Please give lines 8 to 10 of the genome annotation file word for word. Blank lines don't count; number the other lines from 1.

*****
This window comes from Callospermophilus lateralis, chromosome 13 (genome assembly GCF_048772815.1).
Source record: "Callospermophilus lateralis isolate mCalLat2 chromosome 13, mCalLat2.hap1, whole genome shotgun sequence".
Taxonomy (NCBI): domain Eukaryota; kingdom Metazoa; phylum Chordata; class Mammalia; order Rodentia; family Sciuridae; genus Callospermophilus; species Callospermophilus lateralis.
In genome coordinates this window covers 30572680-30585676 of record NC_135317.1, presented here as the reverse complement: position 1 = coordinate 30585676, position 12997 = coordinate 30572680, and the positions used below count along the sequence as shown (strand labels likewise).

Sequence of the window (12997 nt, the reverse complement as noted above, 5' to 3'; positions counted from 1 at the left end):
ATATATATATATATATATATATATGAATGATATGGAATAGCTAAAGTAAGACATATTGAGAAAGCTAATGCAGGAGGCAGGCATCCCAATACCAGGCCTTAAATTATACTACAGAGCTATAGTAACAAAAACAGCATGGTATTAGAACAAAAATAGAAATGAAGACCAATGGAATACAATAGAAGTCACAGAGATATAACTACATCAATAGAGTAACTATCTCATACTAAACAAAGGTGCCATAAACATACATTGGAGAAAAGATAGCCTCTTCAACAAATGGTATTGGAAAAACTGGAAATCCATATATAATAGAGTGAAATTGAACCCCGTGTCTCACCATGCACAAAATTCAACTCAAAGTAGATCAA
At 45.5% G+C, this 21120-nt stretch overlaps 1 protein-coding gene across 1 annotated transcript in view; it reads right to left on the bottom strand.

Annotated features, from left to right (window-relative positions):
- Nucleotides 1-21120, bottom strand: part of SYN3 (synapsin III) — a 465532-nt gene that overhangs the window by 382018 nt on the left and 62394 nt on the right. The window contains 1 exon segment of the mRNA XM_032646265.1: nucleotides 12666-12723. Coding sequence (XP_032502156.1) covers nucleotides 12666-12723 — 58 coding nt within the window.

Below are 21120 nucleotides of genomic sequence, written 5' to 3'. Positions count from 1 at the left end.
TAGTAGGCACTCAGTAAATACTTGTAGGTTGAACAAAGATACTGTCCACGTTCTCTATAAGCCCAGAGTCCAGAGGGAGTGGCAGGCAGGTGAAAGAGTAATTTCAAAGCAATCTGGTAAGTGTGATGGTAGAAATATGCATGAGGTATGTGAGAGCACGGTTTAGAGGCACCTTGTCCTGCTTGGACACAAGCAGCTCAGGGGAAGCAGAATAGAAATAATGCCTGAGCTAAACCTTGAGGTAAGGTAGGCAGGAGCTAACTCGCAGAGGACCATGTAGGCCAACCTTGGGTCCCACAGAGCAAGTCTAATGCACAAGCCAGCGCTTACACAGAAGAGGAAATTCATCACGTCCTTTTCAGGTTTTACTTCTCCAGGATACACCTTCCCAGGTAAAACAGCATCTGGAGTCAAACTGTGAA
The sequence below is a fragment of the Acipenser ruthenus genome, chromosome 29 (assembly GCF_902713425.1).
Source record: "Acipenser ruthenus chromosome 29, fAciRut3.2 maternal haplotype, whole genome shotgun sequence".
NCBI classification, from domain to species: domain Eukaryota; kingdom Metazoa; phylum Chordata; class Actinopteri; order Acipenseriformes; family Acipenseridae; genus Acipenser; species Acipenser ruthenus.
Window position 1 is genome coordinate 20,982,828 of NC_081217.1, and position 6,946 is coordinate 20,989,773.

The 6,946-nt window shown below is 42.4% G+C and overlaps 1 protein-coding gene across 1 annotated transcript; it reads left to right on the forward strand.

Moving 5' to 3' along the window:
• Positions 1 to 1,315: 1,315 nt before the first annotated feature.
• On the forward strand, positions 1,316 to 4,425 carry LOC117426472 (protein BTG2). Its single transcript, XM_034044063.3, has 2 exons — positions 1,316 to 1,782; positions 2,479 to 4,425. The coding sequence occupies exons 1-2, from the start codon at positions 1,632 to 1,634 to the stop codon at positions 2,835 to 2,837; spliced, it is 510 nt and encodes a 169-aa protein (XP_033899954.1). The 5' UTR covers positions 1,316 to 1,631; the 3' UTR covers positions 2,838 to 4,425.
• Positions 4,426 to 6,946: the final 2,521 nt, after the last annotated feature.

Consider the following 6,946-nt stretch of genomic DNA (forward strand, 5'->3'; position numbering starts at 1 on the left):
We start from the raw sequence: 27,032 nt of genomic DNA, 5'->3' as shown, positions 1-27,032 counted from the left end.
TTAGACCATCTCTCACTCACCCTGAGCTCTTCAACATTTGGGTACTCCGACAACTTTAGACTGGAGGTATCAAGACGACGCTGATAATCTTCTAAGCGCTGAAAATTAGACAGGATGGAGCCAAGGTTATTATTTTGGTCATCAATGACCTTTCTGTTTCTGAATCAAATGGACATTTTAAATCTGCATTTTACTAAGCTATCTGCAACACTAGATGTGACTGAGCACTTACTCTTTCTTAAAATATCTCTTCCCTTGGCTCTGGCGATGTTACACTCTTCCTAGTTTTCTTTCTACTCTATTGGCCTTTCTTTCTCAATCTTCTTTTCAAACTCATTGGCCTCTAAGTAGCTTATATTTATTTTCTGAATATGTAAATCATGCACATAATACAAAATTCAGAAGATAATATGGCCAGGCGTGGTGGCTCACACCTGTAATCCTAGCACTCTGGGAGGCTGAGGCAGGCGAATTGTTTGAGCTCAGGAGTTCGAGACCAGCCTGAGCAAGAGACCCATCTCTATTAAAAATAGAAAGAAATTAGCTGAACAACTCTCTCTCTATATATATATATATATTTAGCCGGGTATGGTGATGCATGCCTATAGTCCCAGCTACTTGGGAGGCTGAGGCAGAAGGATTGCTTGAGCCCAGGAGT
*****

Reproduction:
Annotated features, from left to right (window-relative positions):
- Nucleotides 1-21120, bottom strand: part of SYN3 (synapsin III) — a 465532-nt gene that overhangs the window by 382018 nt on the left and 62394 nt on the right. The window contains 1 exon segment of the mRNA XM_032646265.1: nucleotides 12666-12723. Coding sequence (XP_032502156.1) covers nucleotides 12666-12723 — 58 coding nt within the window.

Below are 21120 nucleotides of genomic sequence, written 5' to 3'. Positions count from 1 at the left end.